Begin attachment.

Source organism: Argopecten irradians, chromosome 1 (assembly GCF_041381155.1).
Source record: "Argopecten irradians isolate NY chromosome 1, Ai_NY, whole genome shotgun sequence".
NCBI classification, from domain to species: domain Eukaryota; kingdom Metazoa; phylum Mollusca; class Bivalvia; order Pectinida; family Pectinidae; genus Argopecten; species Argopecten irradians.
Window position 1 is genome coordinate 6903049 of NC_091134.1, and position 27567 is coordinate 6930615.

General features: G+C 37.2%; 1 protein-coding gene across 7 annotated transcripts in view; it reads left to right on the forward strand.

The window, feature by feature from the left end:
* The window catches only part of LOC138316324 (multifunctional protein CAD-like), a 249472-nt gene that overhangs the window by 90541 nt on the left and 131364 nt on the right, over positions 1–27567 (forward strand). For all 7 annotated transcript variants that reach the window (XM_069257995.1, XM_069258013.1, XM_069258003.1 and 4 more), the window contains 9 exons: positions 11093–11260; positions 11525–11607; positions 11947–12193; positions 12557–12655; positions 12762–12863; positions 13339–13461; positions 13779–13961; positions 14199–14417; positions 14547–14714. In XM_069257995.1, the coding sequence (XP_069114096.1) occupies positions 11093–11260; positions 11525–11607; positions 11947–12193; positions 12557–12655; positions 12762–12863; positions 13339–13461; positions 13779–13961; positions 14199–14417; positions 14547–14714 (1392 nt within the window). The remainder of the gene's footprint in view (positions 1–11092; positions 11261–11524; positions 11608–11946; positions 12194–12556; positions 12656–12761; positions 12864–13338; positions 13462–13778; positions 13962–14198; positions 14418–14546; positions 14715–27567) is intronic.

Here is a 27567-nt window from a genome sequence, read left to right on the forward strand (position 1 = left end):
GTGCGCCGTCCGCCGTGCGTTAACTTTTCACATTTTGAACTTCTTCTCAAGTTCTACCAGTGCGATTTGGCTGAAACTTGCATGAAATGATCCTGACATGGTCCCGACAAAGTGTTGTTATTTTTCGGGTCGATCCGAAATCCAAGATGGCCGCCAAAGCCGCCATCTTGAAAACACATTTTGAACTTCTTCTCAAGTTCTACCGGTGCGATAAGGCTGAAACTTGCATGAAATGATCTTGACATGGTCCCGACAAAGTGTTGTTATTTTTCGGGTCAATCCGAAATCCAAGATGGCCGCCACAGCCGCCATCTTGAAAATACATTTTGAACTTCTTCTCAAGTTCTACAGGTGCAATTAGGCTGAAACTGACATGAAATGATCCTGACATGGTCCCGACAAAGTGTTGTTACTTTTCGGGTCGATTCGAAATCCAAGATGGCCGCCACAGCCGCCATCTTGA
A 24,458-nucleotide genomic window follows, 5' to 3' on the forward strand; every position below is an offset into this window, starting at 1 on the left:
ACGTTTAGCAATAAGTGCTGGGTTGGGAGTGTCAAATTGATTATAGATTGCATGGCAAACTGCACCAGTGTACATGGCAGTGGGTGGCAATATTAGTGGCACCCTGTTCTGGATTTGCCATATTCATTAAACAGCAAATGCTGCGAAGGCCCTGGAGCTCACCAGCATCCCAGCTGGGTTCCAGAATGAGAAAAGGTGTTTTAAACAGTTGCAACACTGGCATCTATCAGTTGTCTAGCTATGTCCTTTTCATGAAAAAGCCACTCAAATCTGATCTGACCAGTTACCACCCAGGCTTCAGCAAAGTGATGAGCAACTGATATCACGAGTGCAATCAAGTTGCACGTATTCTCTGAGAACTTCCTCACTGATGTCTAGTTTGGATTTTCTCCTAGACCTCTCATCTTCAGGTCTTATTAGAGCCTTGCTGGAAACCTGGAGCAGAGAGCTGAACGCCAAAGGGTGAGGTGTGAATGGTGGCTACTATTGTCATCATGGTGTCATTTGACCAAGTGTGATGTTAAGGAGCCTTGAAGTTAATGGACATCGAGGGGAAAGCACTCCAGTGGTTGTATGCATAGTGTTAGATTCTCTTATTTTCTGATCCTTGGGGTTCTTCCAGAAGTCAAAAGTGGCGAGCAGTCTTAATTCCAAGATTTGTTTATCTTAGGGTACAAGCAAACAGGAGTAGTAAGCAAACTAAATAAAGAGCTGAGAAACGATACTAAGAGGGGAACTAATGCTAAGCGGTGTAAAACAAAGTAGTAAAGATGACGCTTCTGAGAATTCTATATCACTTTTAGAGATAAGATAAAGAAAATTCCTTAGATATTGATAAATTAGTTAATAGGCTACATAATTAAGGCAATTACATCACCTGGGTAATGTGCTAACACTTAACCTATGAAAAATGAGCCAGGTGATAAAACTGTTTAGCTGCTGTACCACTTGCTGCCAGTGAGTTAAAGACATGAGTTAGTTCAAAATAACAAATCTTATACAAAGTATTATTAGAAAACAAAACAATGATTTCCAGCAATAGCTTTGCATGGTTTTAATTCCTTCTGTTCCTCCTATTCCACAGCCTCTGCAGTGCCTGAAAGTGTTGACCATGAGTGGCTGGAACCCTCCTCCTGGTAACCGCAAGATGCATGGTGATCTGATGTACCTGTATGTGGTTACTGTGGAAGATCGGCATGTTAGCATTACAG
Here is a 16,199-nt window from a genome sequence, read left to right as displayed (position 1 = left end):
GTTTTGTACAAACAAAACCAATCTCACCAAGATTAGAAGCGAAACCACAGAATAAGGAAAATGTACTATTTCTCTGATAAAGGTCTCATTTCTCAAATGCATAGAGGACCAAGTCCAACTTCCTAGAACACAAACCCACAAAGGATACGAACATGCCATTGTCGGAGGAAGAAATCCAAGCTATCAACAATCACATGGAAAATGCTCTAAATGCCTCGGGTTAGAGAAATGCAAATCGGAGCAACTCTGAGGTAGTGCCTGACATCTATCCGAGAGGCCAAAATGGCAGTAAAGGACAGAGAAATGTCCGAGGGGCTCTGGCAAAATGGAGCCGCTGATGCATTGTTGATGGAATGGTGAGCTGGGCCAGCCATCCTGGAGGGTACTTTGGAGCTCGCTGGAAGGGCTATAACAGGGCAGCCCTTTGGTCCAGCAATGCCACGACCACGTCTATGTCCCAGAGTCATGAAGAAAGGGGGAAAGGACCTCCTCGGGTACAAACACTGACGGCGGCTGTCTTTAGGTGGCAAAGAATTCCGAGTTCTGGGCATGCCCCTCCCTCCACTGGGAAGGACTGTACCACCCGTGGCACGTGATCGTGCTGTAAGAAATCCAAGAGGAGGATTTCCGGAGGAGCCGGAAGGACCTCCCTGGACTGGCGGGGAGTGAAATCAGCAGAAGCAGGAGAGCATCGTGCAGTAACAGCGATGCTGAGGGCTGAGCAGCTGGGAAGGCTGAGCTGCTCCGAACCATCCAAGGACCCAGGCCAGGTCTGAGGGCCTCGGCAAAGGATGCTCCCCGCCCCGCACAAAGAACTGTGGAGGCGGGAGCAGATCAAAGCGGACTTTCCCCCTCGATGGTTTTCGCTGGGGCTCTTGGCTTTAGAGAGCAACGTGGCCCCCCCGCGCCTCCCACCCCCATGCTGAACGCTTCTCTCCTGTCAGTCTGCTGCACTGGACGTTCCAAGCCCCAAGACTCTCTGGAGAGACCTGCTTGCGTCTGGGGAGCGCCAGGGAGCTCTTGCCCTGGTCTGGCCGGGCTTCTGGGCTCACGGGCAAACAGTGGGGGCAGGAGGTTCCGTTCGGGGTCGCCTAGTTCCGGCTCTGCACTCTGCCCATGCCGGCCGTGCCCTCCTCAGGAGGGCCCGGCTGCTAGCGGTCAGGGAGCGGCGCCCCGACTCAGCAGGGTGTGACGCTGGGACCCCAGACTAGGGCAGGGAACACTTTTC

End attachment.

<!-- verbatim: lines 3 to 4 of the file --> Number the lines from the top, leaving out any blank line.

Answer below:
NCBI classification, from domain to species: domain Eukaryota; kingdom Metazoa; phylum Mollusca; class Bivalvia; order Pectinida; family Pectinidae; genus Argopecten; species Argopecten irradians.
Window position 1 is genome coordinate 6903049 of NC_091134.1, and position 27567 is coordinate 6930615.